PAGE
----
"Elusive and mysterious," "special sound world," "the Sphinx among Obrecht's masses" -- these are the phrases scholars try to attach to the Missa Maria zart, which indeed stands alone among the works of Jacob Obrecht. Taking over an hour to perform, this piece weighs in as the longest mass setting of the Renaissance, and must be heard in its entirety for the complete experience -- an oceanic wash of undulating polyphony which no written words could encompass.
This Mass takes as its cantus firmus a Tyrolian song of Marian devotion, apparently dating from around 1500. Instead of placing complete statements of the preexistent melody in each movement, Obrecht uses his characteristic segmentation technique upon it, dividing the melody into twelve pieces, which are apportioned sequentially across the entire Mass. When segments are repeated, they are subject to a vast array of mensural transformations; at times the augmentation stretches to as much as 12 times the original note values! In the Agnus Dei, the entire melody is finally heard complete, as a summation or recapitulation: in the Bass in Agnus I, migrating among the three voices of Agnus II, and magnificently in the upper voice in Agnus III. This technique, common to several of his mature mass settings, yields a sense of large-scale process to the entirety of the five movements.
But such an account of the structure gives no concept of the kaleidescopic tapestry of sound resulting from the inexhaustible spinning-out of the voices. Long sections of musical text derive from antiphonal interplay of fragmentary motives, or manipluations which vary the rhythmic transformation within a melodic statement; the list of surface devices saturating the musical fabric with the melody could go on and on.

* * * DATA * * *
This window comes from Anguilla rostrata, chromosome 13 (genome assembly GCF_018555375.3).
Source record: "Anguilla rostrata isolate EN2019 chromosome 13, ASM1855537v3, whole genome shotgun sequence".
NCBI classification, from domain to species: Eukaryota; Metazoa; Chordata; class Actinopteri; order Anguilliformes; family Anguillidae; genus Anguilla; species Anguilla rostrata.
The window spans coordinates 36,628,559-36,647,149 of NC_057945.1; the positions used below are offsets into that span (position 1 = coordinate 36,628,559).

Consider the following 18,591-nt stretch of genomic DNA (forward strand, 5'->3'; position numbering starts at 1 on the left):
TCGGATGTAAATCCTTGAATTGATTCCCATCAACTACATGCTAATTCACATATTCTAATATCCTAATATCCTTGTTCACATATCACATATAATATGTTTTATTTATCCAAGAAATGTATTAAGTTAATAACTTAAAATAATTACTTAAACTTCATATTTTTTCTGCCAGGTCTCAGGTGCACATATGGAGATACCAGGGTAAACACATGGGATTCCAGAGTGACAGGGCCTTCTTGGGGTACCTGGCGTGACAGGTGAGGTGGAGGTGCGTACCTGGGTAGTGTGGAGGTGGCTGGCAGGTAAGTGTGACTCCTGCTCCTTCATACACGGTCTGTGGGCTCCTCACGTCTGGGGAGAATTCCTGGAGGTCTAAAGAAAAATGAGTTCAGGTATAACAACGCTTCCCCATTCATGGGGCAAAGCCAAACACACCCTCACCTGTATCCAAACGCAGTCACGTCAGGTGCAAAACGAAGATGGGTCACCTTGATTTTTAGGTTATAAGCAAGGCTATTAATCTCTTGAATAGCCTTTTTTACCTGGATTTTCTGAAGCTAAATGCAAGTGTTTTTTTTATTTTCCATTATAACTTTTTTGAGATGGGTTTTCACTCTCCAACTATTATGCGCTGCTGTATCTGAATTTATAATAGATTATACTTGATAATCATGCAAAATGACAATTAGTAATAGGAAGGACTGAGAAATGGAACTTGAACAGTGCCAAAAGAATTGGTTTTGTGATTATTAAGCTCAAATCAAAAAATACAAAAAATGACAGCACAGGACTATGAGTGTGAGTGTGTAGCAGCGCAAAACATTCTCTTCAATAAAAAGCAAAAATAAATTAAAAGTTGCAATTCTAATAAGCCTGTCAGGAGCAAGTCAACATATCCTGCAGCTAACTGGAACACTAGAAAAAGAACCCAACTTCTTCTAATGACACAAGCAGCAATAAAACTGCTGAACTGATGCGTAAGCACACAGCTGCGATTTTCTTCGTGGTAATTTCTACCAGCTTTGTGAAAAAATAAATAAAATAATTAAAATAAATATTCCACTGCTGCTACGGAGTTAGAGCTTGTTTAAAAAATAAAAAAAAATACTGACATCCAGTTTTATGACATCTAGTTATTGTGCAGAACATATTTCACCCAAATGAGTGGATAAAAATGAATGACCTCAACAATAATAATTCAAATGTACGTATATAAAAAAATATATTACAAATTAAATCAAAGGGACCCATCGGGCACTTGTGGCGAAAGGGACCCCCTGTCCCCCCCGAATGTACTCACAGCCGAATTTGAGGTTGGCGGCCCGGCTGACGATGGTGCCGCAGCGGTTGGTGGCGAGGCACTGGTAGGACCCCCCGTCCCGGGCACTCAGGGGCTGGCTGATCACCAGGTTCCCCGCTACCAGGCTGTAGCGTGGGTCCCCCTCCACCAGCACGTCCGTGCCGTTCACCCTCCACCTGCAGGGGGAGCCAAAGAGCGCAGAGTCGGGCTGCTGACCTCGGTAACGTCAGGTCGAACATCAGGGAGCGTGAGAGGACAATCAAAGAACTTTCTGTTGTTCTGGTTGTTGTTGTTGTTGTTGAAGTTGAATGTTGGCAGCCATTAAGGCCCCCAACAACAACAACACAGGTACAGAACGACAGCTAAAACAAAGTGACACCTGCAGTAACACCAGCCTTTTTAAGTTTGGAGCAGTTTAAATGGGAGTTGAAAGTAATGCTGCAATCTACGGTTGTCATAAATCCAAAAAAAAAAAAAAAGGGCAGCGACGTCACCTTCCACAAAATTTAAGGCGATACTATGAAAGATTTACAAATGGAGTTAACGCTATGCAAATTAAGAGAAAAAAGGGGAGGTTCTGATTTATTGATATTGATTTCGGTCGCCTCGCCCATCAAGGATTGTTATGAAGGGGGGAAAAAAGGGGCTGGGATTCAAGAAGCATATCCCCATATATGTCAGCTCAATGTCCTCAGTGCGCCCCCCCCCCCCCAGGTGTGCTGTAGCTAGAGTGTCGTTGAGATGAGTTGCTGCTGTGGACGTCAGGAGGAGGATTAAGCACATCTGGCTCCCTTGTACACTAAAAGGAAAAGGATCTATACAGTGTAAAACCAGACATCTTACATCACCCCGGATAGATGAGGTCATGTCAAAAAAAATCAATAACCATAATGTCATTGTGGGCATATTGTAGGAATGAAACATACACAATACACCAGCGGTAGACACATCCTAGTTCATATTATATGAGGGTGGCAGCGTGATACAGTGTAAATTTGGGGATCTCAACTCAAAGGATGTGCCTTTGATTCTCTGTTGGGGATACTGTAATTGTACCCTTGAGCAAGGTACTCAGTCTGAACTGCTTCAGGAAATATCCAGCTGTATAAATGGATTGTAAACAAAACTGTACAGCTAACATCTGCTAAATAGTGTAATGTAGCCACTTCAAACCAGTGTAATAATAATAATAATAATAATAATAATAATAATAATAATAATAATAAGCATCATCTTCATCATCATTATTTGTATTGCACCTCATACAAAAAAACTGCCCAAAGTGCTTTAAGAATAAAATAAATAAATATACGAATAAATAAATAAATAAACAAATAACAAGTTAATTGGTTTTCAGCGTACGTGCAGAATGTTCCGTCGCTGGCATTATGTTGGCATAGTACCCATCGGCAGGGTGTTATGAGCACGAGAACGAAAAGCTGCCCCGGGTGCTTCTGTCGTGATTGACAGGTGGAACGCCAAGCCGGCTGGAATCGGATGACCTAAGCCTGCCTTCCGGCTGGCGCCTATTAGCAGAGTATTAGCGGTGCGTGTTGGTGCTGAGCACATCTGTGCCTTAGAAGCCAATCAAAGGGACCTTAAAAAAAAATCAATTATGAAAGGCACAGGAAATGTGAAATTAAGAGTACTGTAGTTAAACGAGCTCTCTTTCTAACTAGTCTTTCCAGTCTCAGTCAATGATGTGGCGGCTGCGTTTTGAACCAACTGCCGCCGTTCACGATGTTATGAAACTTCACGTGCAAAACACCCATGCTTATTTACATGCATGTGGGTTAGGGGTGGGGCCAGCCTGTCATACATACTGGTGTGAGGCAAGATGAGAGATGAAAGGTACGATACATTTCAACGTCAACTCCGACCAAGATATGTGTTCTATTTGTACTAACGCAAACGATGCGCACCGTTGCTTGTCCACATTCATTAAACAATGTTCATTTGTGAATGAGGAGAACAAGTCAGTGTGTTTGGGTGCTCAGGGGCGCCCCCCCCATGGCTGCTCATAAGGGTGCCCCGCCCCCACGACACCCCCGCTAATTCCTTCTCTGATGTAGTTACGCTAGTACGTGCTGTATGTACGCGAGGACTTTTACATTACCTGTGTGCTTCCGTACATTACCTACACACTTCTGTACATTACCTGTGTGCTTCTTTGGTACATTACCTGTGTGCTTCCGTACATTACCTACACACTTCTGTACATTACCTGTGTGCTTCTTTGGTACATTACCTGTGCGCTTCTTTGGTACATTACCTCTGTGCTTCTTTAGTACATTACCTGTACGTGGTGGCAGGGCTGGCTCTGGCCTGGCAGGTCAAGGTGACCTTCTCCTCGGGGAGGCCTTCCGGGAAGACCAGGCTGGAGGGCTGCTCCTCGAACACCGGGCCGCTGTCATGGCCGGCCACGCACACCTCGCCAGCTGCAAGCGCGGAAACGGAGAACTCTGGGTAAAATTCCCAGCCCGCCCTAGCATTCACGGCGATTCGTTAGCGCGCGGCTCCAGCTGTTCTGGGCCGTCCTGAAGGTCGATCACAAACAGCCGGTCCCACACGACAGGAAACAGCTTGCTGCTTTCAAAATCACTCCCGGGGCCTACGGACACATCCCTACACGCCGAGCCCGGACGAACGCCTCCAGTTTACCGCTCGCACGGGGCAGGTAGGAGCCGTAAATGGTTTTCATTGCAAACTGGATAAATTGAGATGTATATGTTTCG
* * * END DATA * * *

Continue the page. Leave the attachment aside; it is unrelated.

The musical impregnation also goes beneath the surface. For instance, clever scholarship has discovered hidden structure to the apparently "free" trio setting the text "et incarnatus est": the Bass voice, if all notes except the semibreves (half notes) are removed, contains the first half of "Maria zart," and the upper voice the second half in like manner. One scholar has even gone to great lengths to uncover a deep numerological subtext to the Mass.
Some of this speculation is driven by the piece's unique length and depth of sonic discourse. No liturgical occasion comes easily to mind which would require such music to be written in the fifteenth century. Perhaps, then, a more personal explanation could be sought. Obrecht, though aging, could not have predicted his immanent death of the plague. Nonetheless, one can readily imagine a musical testament by a composer at the height of his powers, set to an affective devotional song, which concludes, "Am lezten End, bitt, dich nit wend von mir in meinem Sterben" (At the final end, pray, turn not from me in my death).